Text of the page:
num1 when set to
420 and obtained
140070849310096 and ran the same on another computer and received
139817727223824 as the id number.
We can set variables point to the same object by using the expression:
identifier = identifier.
This tells us that both
num2refer to the same object using the
Upon startup, the Python interpretor creates empty pools of heap memory called arenas. These arenas contain empty, allocated objects (dictionaries, lists, sets, strings, etc) to avoid unnecessary computational cycles later on.
In the source code for the Python
int object, there are macros defined called NSMALLPOSINTS and NSMALLNEGINTS.
It turns out Python keeps an array of integer objects for “all integers between -5 and 256”. When we create an int in that range, we’re actually just getting a reference to the existing object in memory.
If we set
x = 42, we are actually performing a search in the integer block for the value in the range -5 to +257. Once
x falls out of the scope of this range, it will be garbage collected (destroyed) and be an entirely different object. The process of creating a new integer object and then destroying it immediately creates a lot of useless calculation cycles, so Python preallocated a range of commonly used integers.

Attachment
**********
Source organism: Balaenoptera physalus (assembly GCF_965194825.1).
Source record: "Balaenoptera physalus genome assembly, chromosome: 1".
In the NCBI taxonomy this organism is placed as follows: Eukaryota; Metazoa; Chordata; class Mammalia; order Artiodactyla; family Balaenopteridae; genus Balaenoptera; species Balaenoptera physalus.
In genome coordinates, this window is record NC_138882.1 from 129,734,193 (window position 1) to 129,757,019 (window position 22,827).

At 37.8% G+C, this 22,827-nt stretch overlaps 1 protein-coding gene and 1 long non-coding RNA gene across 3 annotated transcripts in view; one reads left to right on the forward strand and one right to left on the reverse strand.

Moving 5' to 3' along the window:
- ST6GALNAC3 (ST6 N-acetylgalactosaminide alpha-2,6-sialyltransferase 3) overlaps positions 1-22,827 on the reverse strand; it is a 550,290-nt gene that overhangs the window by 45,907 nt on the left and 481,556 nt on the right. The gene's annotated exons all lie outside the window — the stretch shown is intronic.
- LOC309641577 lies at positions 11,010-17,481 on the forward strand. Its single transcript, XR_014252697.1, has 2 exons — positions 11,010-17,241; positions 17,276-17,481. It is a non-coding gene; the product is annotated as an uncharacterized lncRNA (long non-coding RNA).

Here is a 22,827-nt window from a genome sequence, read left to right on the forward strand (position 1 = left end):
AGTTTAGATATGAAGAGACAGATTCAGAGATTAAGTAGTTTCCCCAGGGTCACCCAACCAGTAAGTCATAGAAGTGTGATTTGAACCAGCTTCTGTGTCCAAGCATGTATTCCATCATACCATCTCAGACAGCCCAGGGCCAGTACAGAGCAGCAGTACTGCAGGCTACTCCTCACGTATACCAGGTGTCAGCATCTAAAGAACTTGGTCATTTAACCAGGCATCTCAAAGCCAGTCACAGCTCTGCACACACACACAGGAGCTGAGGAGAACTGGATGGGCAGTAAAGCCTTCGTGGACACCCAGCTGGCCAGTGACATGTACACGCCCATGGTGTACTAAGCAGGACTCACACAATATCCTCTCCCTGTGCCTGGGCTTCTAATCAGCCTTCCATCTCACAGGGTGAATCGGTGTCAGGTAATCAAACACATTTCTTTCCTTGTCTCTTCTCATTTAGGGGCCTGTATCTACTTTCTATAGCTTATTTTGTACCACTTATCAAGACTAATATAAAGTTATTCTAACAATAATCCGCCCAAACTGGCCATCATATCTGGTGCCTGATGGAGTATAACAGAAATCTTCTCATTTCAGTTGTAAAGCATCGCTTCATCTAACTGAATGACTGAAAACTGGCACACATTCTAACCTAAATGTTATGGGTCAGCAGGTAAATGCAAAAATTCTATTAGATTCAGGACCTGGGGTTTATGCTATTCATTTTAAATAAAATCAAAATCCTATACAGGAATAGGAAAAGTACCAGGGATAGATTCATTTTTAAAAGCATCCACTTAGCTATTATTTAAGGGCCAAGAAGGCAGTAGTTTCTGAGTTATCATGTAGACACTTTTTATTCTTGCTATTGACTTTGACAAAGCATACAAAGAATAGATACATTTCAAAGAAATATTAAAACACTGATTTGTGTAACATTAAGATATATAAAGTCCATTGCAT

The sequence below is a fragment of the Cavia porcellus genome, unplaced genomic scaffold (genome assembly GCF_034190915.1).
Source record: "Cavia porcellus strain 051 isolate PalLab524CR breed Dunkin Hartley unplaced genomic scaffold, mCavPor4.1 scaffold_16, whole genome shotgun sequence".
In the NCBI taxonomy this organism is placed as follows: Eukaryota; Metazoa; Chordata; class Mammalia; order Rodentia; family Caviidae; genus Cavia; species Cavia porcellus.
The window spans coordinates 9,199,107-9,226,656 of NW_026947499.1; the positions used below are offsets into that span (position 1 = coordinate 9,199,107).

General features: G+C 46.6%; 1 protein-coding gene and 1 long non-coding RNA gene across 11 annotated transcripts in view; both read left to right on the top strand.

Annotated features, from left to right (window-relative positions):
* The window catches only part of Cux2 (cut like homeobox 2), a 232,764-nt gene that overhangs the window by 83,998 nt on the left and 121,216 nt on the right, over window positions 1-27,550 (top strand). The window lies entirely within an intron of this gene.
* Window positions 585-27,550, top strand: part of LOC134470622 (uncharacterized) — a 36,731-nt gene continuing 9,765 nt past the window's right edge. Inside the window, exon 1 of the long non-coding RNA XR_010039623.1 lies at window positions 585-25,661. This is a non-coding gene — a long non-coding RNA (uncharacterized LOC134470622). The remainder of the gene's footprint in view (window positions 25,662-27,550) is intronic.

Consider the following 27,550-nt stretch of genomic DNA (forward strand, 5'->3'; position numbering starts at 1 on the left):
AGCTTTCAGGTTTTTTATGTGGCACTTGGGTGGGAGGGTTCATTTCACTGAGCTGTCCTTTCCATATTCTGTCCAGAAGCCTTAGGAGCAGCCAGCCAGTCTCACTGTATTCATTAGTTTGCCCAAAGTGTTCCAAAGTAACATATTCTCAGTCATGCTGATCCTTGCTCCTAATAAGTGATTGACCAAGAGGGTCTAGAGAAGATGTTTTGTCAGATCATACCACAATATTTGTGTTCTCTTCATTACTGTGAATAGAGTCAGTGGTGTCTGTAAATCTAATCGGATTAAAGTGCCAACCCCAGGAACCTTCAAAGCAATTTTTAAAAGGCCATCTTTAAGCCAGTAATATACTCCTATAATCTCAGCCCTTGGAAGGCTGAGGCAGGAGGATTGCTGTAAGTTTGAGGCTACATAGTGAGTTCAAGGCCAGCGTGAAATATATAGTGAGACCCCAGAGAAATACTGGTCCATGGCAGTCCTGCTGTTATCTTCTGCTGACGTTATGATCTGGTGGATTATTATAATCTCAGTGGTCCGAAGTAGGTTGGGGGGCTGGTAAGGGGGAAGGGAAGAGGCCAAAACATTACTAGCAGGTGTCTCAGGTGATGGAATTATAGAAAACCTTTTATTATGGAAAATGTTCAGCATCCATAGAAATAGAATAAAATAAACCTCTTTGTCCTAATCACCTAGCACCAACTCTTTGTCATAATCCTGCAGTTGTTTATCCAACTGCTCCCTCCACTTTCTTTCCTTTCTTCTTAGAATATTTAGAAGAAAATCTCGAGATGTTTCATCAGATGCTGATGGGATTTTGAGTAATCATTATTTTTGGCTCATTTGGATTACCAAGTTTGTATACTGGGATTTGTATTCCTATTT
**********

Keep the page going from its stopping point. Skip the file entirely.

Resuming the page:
What’s happening in memory?
In the above example, the value of
42 and its
505494448 which specifies the location in memory for the value 42. Initially,
y refer to the same location in memory. Again, python makes assignment efficient by only copying the reference and not the data. Changes to
x do not affect
y. In the image to the right,
x gets reassigned with the value
x now points to a different area in memory with an
id value of
Modifying elements in a list (mutable object) referenced by two variables
list1 as a list holding the
x which stores the value
list2 points to the same object upon using the operator
=. We then update the value of
list2 changes as a result of changes made to
list2 is an alias of
list1, changes made to the data component of one variable will be reflected in other aliased variables, since both variables refer to the same object in memory.